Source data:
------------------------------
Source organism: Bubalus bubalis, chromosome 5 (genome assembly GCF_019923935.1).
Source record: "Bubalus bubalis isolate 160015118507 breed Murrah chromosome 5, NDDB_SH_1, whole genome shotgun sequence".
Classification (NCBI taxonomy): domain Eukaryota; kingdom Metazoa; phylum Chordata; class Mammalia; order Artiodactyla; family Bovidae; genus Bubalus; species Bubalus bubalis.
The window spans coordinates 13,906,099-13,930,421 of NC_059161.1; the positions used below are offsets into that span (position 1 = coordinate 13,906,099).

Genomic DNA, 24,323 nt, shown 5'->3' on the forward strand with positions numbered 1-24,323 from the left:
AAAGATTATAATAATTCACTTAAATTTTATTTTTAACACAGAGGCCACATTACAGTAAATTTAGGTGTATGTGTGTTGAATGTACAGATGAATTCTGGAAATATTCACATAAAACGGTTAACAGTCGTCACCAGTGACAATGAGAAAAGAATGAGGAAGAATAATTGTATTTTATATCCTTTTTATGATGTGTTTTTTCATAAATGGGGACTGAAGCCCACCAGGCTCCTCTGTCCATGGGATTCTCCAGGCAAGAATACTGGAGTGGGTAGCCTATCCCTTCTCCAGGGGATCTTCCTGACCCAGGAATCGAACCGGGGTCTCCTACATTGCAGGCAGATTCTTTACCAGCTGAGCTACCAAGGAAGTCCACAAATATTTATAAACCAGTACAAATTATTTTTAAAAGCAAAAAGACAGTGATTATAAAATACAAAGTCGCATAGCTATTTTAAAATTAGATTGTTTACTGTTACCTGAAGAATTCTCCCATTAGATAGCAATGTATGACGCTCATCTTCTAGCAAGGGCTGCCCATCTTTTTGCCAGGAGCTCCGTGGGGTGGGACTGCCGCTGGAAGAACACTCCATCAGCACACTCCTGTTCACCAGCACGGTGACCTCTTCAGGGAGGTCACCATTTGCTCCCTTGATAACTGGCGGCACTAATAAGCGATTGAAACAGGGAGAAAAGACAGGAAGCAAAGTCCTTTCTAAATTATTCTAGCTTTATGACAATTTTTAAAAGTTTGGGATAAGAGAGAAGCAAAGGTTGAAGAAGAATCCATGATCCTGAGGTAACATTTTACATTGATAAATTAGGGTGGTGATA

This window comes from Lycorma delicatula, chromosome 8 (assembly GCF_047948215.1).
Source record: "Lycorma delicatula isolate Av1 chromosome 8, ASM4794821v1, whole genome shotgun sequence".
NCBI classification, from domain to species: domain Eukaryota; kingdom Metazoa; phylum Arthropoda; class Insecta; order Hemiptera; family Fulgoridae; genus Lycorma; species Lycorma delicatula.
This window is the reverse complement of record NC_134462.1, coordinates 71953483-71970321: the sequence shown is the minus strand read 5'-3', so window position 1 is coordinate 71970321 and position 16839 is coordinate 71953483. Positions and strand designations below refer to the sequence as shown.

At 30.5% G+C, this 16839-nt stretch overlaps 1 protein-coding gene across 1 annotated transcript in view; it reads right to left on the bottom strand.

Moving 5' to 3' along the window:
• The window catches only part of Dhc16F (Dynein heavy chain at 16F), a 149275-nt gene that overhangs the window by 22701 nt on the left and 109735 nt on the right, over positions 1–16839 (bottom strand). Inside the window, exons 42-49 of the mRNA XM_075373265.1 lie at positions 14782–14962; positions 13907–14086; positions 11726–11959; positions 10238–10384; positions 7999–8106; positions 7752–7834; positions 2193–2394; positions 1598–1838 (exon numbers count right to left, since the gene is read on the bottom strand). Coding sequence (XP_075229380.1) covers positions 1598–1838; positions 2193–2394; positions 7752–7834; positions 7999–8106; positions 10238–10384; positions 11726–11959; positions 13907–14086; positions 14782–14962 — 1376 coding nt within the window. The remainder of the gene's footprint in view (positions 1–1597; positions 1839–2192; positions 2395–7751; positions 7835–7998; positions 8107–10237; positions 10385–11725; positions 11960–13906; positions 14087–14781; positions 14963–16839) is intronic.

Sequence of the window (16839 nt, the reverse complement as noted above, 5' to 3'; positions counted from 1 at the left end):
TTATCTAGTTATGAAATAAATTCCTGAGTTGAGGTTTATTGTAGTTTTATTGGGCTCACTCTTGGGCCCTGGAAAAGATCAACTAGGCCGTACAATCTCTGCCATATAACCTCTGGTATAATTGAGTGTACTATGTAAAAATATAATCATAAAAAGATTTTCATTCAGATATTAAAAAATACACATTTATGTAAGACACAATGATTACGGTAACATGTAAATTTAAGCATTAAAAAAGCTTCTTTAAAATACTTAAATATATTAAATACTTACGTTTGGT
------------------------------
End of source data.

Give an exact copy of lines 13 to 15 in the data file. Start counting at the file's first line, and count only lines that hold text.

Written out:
• The window catches only part of Dhc16F (Dynein heavy chain at 16F), a 149275-nt gene that overhangs the window by 22701 nt on the left and 109735 nt on the right, over positions 1–16839 (bottom strand). Inside the window, exons 42-49 of the mRNA XM_075373265.1 lie at positions 14782–14962; positions 13907–14086; positions 11726–11959; positions 10238–10384; positions 7999–8106; positions 7752–7834; positions 2193–2394; positions 1598–1838 (exon numbers count right to left, since the gene is read on the bottom strand). Coding sequence (XP_075229380.1) covers positions 1598–1838; positions 2193–2394; positions 7752–7834; positions 7999–8106; positions 10238–10384; positions 11726–11959; positions 13907–14086; positions 14782–14962 — 1376 coding nt within the window. The remainder of the gene's footprint in view (positions 1–1597; positions 1839–2192; positions 2395–7751; positions 7835–7998; positions 8107–10237; positions 10385–11725; positions 11960–13906; positions 14087–14781; positions 14963–16839) is intronic.

Sequence of the window (16839 nt, the reverse complement as noted above, 5' to 3'; positions counted from 1 at the left end):
TTATCTAGTTATGAAATAAATTCCTGAGTTGAGGTTTATTGTAGTTTTATTGGGCTCACTCTTGGGCCCTGGAAAAGATCAACTAGGCCGTACAATCTCTGCCATATAACCTCTGGTATAATTGAGTGTACTATGTAAAAATATAATCATAAAAAGATTTTCATTCAGATATTAAAAAATACACATTTATGTAAGACACAATGATTACGGTAACATGTAAATTTAAGCATTAAAAAAGCTTCTTTAAAATACTTAAATATATTAAATACTTACGTTTGGT